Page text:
1. Institute of Organic Chemistry and Biochemistry of the Czech Academy of Sciences, Prague, Czech Republic
    2. Department of Biochemistry, Faculty of Science, Charles University, Prague, Czech Republic
    Validation, Investigation, Visualization, Writing—original draft
    Contributed equally with
    Aleš Buček
    Competing interests
    No competing interests declared
    ORCID icon "This ORCID iD identifies the author of this article:" 0000-0003-2371-4850
  2. Aleš Buček

    1. Institute of Organic Chemistry and Biochemistry of the Czech Academy of Sciences, Prague, Czech Republic
    2. Okinawa Institute of Science and Technology Graduate University, Okinawa, Japan
    Conceptualization, Validation, Investigation, Visualization, Methodology, Writing—original draft
    Contributed equally with
    Michal Tupec
    For correspondence
    Competing interests
    No competing interests declared
  3. Václav Janoušek

    Department of Zoology, Faculty of Science, Charles University, Prague, Czech Republic
    Validation, Investigation, Methodology, Writing—original draft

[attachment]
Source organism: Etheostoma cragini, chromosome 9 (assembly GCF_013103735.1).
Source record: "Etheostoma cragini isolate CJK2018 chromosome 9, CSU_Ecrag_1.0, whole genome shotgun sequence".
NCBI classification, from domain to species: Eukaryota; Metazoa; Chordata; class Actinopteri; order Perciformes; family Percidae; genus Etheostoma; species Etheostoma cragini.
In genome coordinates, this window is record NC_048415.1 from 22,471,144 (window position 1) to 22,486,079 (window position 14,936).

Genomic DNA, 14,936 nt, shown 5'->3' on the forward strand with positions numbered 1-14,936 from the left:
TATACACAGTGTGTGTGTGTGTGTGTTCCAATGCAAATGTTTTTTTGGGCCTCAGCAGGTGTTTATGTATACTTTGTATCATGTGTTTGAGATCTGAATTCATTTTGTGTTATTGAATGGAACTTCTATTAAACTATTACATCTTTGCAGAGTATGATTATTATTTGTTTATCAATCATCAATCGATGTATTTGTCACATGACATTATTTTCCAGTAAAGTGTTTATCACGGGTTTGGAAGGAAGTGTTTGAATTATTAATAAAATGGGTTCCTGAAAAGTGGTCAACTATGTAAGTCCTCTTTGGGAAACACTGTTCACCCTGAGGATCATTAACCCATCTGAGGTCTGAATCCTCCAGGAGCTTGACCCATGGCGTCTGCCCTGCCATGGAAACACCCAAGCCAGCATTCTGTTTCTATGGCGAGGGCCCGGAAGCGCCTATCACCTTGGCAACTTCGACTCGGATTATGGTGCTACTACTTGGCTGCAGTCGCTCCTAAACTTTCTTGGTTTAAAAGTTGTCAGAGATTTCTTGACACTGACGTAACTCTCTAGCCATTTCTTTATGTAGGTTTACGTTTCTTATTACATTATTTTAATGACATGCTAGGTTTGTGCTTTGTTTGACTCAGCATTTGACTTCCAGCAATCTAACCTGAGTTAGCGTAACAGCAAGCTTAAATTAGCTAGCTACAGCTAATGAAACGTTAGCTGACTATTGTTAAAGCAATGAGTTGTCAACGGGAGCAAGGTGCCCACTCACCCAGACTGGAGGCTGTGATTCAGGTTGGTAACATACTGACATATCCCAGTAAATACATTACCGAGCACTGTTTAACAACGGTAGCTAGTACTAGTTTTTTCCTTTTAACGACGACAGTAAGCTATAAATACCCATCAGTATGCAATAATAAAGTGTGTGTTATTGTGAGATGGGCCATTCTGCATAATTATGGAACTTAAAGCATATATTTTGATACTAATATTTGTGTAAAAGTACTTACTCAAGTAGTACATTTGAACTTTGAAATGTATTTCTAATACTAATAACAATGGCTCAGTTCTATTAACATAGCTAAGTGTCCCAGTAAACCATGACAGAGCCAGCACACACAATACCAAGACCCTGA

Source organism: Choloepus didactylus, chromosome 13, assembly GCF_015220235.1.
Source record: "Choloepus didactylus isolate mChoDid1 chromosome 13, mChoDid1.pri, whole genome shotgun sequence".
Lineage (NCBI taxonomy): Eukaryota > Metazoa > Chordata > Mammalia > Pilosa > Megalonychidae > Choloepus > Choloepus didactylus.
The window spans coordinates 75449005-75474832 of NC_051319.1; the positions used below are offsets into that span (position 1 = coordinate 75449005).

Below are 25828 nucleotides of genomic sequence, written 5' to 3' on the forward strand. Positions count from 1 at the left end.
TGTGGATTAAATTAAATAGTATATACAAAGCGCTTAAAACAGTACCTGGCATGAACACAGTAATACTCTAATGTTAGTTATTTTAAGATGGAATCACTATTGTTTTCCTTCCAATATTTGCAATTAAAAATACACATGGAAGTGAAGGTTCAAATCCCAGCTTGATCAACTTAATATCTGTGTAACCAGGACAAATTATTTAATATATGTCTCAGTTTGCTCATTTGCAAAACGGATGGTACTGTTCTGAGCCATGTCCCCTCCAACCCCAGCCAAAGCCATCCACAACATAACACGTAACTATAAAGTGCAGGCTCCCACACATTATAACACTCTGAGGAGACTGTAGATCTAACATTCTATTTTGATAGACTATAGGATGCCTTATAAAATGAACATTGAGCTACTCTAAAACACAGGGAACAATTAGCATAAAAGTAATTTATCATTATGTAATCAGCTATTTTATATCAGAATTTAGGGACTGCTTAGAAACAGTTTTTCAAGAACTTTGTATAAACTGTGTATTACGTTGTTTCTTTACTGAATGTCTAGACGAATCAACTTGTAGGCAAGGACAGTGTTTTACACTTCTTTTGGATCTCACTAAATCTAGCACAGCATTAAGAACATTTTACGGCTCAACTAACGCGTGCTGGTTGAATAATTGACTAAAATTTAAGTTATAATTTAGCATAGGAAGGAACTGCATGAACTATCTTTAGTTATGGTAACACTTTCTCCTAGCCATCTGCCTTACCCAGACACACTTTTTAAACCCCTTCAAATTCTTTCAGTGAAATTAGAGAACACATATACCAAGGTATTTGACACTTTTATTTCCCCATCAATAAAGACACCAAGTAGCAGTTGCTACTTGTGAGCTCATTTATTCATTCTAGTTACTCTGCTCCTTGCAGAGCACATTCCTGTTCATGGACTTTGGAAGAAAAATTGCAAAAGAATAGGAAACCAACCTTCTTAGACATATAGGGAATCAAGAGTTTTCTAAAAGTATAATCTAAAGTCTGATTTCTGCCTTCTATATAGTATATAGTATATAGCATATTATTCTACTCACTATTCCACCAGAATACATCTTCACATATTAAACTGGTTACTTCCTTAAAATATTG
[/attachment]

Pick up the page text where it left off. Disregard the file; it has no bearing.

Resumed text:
Competing interests
    No competing interests declared
    ORCID icon "This ORCID iD identifies the author of this article:" 0000-0002-6894-6826
  4. Heiko Vogel

    Department of Entomology, Max Planck Institute for Chemical Ecology, Jena, Germany
    Formal analysis, Validation, Investigation
    Competing interests
    No competing interests declared
    ORCID icon "This ORCID iD identifies the author of this article:" 0000-0001-9821-7731
  5. Darina Prchalová

    Institute of Organic Chemistry and Biochemistry of the Czech Academy of Sciences, Prague, Czech Republic
    Investigation, Methodology
    Competing interests
    No competing interests declared
  6. Jiří Kindl

    Institute of Organic Chemistry and Biochemistry of the Czech Academy of Sciences, Prague, Czech Republic
    Investigation, Methodology
    Competing interests
    No competing interests declared
  7. Tereza Pavlíčková

    Institute of Organic Chemistry and Biochemistry of the Czech Academy of Sciences, Prague, Czech Republic
    Formal analysis, Investigation, Methodology
    Competing interests
    No competing interests declared
  8. Petra Wenzelová

    Institute of Organic Chemistry and Biochemistry of the Czech Academy of Sciences, Prague, Czech Republic
    Formal analysis, Supervision, Investigation, Writing—original draft
    Competing interests
    No competing interests declared
  9. Ullrich Jahn

    Institute of Organic Chemistry and Biochemistry of the Czech Academy of Sciences, Prague, Czech Republic